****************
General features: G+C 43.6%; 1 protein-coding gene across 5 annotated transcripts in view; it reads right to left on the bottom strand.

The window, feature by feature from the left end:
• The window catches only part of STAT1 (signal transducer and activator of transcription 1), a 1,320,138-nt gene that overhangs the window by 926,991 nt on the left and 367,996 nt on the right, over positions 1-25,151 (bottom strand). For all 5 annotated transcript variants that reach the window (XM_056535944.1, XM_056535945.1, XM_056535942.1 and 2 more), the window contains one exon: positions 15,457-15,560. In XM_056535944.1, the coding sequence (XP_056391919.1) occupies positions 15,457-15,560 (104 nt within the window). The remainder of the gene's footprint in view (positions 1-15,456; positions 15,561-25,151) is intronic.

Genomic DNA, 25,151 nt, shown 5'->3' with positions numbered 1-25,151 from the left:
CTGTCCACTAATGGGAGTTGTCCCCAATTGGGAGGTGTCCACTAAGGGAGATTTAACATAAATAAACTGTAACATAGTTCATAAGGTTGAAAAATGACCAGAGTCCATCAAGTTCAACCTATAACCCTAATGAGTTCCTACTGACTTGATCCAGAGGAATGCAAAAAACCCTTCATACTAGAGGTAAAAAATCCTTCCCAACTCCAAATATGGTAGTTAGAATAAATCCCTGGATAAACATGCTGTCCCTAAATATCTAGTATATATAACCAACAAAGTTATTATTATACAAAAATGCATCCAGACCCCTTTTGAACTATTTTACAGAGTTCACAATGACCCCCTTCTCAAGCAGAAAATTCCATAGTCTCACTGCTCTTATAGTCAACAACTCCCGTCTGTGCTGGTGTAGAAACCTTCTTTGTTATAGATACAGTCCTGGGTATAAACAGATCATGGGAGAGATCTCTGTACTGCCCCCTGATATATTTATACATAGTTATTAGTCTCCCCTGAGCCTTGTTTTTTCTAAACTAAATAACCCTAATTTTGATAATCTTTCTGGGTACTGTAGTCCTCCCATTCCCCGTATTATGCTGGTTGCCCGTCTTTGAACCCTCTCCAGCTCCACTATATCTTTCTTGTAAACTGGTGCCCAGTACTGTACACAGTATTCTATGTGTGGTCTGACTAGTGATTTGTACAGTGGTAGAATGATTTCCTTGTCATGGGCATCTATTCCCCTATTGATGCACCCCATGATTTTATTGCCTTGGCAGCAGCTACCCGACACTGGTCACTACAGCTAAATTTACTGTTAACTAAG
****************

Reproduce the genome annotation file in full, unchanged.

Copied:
General features: G+C 43.6%; 1 protein-coding gene across 5 annotated transcripts in view; it reads right to left on the bottom strand.

The window, feature by feature from the left end:
• The window catches only part of STAT1 (signal transducer and activator of transcription 1), a 1,320,138-nt gene that overhangs the window by 926,991 nt on the left and 367,996 nt on the right, over positions 1-25,151 (bottom strand). For all 5 annotated transcript variants that reach the window (XM_056535944.1, XM_056535945.1, XM_056535942.1 and 2 more), the window contains one exon: positions 15,457-15,560. In XM_056535944.1, the coding sequence (XP_056391919.1) occupies positions 15,457-15,560 (104 nt within the window). The remainder of the gene's footprint in view (positions 1-15,456; positions 15,561-25,151) is intronic.

Genomic DNA, 25,151 nt, shown 5'->3' with positions numbered 1-25,151 from the left:
CTGTCCACTAATGGGAGTTGTCCCCAATTGGGAGGTGTCCACTAAGGGAGATTTAACATAAATAAACTGTAACATAGTTCATAAGGTTGAAAAATGACCAGAGTCCATCAAGTTCAACCTATAACCCTAATGAGTTCCTACTGACTTGATCCAGAGGAATGCAAAAAACCCTTCATACTAGAGGTAAAAAATCCTTCCCAACTCCAAATATGGTAGTTAGAATAAATCCCTGGATAAACATGCTGTCCCTAAATATCTAGTATATATAACCAACAAAGTTATTATTATACAAAAATGCATCCAGACCCCTTTTGAACTATTTTACAGAGTTCACAATGACCCCCTTCTCAAGCAGAAAATTCCATAGTCTCACTGCTCTTATAGTCAACAACTCCCGTCTGTGCTGGTGTAGAAACCTTCTTTGTTATAGATACAGTCCTGGGTATAAACAGATCATGGGAGAGATCTCTGTACTGCCCCCTGATATATTTATACATAGTTATTAGTCTCCCCTGAGCCTTGTTTTTTCTAAACTAAATAACCCTAATTTTGATAATCTTTCTGGGTACTGTAGTCCTCCCATTCCCCGTATTATGCTGGTTGCCCGTCTTTGAACCCTCTCCAGCTCCACTATATCTTTCTTGTAAACTGGTGCCCAGTACTGTACACAGTATTCTATGTGTGGTCTGACTAGTGATTTGTACAGTGGTAGAATGATTTCCTTGTCATGGGCATCTATTCCCCTATTGATGCACCCCATGATTTTATTGCCTTGGCAGCAGCTACCCGACACTGGTCACTACAGCTAAATTTACTGTTAACTAAG